The results of the investigation will usually conclude in one of two ways: either the harassment occurred or it did not. The investigator will make findings of credibility in respect of all parties to determine whether the harassment occurred. You will need to communicate the outcome to both the complainant and respondent in a timely manner and have your response ready to implement.
If the investigation concludes that the harassment did occur (or did not occur and the complaint was made in bad faith), you will need to consider the appropriate disciplinary action. Depending on the severity of the complaint, this includes a range of options including a warning, training on respect in the workplace, switching of reporting lines, suspension or termination. In this circumstance, you must also consider the needs of the complainant and whether he or she requires assistance such as EAP. If the investigation concludes that harassment did not occur, you will need to consider how to appropriately communicate this to the complainant who will undoubtedly disagree with the outcome. In this circumstance, you may still need to consider whether switching of reporting lines or other changes are needed in the workplace in order to avoid confrontations between the complainant and respondent. You may also want to consider whether a mediation would be helpful in assisting the parties to rebuild their relationship.
Every employee who participates in the investigation is protected by law, meaning they cannot be treated adversely, disciplined or terminated for participating. This includes all witnesses and the complainant, even if the investigation concludes that no harassment occurred. So long as the complaint was made in good faith, the complainant is protected by law. Conversely, if your investigation concludes that the complaint was false or malicious, you are at liberty to discipline or terminate the complainant as appropriate. In certain circumstance, an employee's refusal to participate in an investigation may be grounds for discipline. Your policy should outline clearly your expectations that all employees are required to participate in an investigation if required.
Take it Seriously
Your duty to investigate applies even where the complaint appears to be without merit. Even if it is ultimately determined that no harassment occurred, your failure to investigate can result in legal liability. Further, there are at least three separate forums in which an employee in Ontario can seek relief: The HRTO, which has assessed financial penalties against employers in the range of $5,000-$10,000 for failing to investigate a complaint (in addition to whatever damages might be awarded for the harassment itself); the courts, where in a recent decision the court ruled that an employer had not conducted a "serious" investigation, resulting in a finding of constructive dismissal and a damage award of one year's salary plus legal costs; and the OLRB which, late last year, ruled that it had the jurisdiction to entertain an employee's complaint that his employer terminated his employment in retaliation for making a complaint of workplace harassment under the OHSA.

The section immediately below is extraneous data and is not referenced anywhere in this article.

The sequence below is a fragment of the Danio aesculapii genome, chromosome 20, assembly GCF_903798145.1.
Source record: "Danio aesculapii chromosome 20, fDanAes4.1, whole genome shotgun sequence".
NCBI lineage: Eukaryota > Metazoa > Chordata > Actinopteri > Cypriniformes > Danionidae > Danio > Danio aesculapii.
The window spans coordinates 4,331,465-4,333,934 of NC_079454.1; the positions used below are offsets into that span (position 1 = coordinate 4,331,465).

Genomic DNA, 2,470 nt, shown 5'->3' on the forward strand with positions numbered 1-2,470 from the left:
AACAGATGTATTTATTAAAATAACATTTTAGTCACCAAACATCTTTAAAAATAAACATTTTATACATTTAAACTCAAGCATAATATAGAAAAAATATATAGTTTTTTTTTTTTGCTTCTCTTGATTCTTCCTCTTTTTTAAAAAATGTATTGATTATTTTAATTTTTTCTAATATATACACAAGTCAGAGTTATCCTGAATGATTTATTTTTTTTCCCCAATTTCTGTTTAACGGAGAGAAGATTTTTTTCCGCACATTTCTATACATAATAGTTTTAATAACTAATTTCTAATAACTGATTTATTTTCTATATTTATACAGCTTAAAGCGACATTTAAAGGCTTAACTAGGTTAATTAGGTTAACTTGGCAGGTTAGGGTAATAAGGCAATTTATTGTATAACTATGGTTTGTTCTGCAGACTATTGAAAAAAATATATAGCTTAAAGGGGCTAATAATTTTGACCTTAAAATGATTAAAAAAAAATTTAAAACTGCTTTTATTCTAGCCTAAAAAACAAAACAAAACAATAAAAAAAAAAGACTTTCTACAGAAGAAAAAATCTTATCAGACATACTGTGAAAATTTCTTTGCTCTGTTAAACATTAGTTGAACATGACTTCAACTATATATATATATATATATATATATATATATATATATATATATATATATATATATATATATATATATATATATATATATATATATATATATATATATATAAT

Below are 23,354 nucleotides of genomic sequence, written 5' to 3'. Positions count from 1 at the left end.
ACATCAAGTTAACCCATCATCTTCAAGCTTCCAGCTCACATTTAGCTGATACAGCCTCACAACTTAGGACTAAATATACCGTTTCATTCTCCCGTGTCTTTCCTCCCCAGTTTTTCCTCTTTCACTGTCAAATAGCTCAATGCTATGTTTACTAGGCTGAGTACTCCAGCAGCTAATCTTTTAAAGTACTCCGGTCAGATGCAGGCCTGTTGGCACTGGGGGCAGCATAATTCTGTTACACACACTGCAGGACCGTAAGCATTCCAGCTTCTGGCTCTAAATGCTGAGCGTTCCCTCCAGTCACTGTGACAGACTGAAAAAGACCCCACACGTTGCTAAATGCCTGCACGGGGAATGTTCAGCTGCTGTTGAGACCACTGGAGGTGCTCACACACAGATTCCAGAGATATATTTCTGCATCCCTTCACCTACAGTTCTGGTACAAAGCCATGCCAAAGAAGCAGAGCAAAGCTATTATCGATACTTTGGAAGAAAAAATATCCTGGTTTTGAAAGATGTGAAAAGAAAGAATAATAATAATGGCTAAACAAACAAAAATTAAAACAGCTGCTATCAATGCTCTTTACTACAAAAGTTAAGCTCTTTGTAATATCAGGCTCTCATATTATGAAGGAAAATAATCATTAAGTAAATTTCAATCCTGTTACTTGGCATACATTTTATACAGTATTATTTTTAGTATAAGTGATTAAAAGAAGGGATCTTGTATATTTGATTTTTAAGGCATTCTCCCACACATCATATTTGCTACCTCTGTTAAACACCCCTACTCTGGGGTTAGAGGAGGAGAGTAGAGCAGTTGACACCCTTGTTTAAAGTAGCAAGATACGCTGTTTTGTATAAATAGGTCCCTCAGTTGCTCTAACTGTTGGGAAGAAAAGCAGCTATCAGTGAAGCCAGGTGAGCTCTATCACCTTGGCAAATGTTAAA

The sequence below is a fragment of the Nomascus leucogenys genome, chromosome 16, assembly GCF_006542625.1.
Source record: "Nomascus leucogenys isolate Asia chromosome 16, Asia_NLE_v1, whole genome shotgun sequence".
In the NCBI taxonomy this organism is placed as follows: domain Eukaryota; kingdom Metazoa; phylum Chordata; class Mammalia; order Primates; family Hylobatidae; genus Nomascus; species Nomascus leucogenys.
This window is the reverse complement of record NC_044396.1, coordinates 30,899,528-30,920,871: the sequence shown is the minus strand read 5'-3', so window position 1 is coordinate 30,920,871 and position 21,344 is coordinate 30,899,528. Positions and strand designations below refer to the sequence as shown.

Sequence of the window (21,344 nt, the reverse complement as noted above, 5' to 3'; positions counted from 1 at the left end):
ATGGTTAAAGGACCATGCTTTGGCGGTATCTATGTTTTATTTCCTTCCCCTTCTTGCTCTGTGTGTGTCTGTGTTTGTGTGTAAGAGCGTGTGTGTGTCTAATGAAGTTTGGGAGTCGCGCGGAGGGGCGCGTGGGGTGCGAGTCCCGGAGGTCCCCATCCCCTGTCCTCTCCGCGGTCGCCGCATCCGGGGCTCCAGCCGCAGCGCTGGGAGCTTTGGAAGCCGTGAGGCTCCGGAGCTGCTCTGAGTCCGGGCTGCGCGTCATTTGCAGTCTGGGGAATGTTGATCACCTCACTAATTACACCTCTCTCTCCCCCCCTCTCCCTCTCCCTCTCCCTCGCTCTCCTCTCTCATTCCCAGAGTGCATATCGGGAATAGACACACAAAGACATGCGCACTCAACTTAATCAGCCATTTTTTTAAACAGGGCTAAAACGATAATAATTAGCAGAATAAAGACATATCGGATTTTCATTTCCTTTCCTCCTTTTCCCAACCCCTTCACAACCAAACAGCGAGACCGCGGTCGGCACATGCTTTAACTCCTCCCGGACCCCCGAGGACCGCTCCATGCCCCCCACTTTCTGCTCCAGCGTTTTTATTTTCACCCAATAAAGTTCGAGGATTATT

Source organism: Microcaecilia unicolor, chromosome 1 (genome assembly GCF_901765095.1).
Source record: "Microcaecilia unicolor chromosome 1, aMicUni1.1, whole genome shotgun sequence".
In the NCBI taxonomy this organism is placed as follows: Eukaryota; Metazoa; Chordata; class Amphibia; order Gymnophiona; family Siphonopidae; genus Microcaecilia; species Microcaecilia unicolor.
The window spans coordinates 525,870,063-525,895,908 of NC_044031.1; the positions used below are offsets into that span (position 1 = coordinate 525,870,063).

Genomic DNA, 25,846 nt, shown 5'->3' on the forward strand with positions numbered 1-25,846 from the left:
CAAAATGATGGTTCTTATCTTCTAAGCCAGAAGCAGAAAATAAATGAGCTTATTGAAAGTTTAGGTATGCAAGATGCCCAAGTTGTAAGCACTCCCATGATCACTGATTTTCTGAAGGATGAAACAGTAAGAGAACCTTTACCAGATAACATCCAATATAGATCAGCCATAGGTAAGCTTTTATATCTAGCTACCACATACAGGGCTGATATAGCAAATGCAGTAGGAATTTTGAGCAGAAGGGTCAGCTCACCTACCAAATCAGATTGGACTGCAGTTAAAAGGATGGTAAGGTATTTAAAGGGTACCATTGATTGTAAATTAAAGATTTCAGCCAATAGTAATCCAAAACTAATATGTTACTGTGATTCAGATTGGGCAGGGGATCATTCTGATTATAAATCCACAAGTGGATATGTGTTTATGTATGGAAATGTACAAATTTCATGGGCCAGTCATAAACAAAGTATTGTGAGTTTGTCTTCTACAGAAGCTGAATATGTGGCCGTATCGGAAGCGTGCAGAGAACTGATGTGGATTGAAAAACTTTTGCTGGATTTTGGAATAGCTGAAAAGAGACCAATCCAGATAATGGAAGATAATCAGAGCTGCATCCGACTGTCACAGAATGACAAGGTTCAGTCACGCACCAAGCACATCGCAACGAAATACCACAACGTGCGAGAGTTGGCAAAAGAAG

Consider that every step you take in the investigation and outcome may one day be evaluated by one of these three forums. It is a best practice to consider harassment complaints has having two potential liabilities – the first being the alleged harassment itself and whether it occurred, and the second being your approach to the complaint and the investigation.
These are some of the most common questions we receive from our clients about workplace investigations and are not an exhaustive list of all factors to be considered. Like most of your workplace matters, every harassment complaint is different and every investigation has unique factors that should be considered on a case by case basis.
The content of this article is intended to provide a general guide to the subject matter. Specialist advice should be sought about your specific circumstances.